This experimental trial of Google Search competes directly with Bing AI and ChatGPT.
Google has launched Search Generative Experience, or SGE, an experimental version of Search that integrates artificial intelligence answers directly into results, the company said in a blog post on Thursday.
Unlike a normal Google Search, which brings up a list of blue links, SGE uses AI to answer your questions right on the Google Search webpage. After entering a query in Google Search, a green or blue box will expand with a novel answer generated by Google's large language model, like the one powering OpenAI's ChatGPT.
Google pulls this information from websites and links to sources used when generating an answer. It's also possible to ask follow-up questions in SGE to get more precise results.
At the moment, SGE isn't open to the public and requires you to sign up to Google's Search Labs. To join, click the link here. Search Labs is currently available only to a limited number people in the US and in English only, though you can join the waitlist. SGE can be accessed via the Chrome desktop web browser or the Android and iOS Google apps.
Google didn't respond to a request for comment.
With the launch of ChatGPT late last year, an AI chatbot that could answer almost any question with a unique answer, companies have been adding generative AI features to their products amid increased public interest. Google unveiled Bard earlier this year, an AI chatbot similar to ChatGPT. Microsoft followed up by adding ChatGPT into Bing directly, including an AI image generator powered by Dall-E, also by OpenAI. AI chatbots are powered by a large language model, or LLM, a technology that uses a massive set of text data to write sentences that mimic human language. The model essentially aims to figure out what the next best word should be when generating sentences, a process that's been described as "autocomplete on steroids."
AI was also a core focus earlier this month at Google I/O, the search giant's annual developers conference, with the term being said more than 140 times during the two-hour presentation. During I/O, Cathy Edwards, vice president of engineering at Google, said that with a standard Google Search, people have to break up complex queries into multiple questions, sift through websites for information and formulate the answer in their heads. With SGE, the AI can do all of that for you.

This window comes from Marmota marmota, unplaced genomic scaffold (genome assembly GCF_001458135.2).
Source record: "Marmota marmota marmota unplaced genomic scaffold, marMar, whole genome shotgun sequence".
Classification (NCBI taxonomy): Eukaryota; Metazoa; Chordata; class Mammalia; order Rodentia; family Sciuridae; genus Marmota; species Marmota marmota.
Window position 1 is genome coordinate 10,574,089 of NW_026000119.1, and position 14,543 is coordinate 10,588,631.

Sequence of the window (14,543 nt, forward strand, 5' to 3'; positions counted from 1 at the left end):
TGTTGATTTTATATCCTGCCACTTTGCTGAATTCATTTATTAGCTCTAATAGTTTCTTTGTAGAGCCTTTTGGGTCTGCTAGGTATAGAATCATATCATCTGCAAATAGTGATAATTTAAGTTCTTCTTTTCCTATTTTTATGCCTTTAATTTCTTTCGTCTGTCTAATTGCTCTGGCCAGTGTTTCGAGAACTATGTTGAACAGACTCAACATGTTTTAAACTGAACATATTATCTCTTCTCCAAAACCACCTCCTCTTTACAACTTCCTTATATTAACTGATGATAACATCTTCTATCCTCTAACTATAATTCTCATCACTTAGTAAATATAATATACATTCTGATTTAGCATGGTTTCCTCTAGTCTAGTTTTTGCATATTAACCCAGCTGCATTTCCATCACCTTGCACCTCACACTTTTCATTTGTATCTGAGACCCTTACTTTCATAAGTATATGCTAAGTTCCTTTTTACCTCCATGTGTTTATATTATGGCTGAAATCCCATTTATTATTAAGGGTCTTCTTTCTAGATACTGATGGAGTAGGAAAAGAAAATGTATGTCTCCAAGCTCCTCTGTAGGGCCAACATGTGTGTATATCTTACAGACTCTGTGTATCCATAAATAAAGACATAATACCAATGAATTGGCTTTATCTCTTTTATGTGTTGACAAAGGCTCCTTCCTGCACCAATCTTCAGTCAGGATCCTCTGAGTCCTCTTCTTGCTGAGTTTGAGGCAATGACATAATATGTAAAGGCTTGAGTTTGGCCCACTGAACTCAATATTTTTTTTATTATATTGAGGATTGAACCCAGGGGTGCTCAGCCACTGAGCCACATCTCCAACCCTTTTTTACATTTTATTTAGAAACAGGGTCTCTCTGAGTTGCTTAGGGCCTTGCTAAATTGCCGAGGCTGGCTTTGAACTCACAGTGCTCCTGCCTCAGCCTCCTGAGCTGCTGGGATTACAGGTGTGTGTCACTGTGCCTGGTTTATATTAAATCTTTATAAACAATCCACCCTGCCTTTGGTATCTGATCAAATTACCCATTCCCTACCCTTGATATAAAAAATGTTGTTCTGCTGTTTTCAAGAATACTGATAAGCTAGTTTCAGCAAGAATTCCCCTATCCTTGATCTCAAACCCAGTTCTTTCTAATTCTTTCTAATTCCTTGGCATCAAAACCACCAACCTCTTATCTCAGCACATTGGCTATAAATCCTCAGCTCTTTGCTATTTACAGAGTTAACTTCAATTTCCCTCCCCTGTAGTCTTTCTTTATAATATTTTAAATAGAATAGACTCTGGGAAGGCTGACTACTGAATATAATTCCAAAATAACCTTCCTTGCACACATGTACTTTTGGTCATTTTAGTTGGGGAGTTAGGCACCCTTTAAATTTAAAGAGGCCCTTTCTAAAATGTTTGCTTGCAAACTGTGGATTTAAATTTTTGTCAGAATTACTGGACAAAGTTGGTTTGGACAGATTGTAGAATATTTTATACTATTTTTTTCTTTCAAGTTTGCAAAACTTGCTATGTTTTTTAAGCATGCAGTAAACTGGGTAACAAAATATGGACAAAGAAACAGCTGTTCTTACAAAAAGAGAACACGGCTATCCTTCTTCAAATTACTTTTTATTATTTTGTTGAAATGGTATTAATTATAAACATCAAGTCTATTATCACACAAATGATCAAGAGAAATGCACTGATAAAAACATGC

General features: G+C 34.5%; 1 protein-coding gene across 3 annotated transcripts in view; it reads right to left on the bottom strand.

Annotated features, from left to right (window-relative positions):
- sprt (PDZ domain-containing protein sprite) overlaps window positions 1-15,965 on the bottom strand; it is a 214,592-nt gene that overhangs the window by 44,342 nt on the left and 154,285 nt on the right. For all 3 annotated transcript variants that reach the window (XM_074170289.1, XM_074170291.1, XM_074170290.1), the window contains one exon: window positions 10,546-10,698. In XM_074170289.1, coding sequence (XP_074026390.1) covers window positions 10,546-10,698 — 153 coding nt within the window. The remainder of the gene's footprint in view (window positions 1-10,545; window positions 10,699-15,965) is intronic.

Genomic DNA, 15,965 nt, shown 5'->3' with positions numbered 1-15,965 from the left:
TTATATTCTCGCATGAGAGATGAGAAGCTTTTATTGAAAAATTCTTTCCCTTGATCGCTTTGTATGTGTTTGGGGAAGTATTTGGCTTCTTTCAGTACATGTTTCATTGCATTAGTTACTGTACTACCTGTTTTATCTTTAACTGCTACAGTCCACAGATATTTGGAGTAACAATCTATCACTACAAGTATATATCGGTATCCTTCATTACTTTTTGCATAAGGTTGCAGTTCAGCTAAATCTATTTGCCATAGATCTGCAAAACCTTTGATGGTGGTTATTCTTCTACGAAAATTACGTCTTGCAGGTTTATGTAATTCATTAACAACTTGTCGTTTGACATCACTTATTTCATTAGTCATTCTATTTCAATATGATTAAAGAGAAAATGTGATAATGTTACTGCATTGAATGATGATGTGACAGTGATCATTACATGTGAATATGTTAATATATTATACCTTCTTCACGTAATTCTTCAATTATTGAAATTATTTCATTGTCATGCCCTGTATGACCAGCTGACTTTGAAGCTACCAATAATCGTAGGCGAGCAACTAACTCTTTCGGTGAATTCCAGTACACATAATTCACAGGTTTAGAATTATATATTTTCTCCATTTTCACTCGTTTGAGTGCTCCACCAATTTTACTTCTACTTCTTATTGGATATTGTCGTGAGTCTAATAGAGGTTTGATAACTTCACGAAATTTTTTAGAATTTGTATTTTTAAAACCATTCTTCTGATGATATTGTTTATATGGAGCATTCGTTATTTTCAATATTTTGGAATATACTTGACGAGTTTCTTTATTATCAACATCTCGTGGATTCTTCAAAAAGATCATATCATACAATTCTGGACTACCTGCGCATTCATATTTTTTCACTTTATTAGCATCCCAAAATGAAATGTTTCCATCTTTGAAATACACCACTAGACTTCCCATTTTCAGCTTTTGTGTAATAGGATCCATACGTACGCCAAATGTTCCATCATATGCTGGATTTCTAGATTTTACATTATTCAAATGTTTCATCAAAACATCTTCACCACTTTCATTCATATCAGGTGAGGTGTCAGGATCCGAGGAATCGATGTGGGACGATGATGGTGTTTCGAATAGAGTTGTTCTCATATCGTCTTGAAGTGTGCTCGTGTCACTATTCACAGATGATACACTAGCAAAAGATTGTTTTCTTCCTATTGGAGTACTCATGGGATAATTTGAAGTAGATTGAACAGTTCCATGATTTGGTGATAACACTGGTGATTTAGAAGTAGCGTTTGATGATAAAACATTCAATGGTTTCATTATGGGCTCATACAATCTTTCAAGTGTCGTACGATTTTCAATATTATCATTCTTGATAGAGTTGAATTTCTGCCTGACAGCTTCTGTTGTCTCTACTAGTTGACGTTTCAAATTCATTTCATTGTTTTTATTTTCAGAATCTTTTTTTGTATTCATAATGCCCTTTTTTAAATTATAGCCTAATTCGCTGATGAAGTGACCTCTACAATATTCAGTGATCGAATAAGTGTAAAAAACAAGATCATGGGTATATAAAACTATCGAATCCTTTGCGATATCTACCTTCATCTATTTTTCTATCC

Here's how to join the waitlist for Search Labs so you can be among the first to test Google's SGE:
You'll get an email when Labs becomes available.
SGE is part of Search Labs and includes experimental features such as Code Tips, which gives coding suggestions directly in Search, and Add to Sheets, a feature that can automatically bring in information found in Search into Google Sheets.
If you're able to get into SGE now, Google requires you to agree to its privacy notice and asks you not to include sensitive or confidential personal information that "can be used to identify you or others in your interactions with SGE features." This is because during this trial run, some data will be analyzed by human reviewers, although the data will be "stored in a manner that is not associated with your Google account." It's possible to delete interactions via the My Activity page.
Google also warns of the follies of generative AI and that accuracy may vary. This is likely referring to "hallucinations," a problem found with generative AI where it can confidently say something is accurate when it isn't. Google suggests you not rely on generative AI for medical, legal, financial or other professional services.
Editors' note: CNET is using an AI engine to create some personal finance explainers that are edited and fact-checked by our editors. For more, see this post.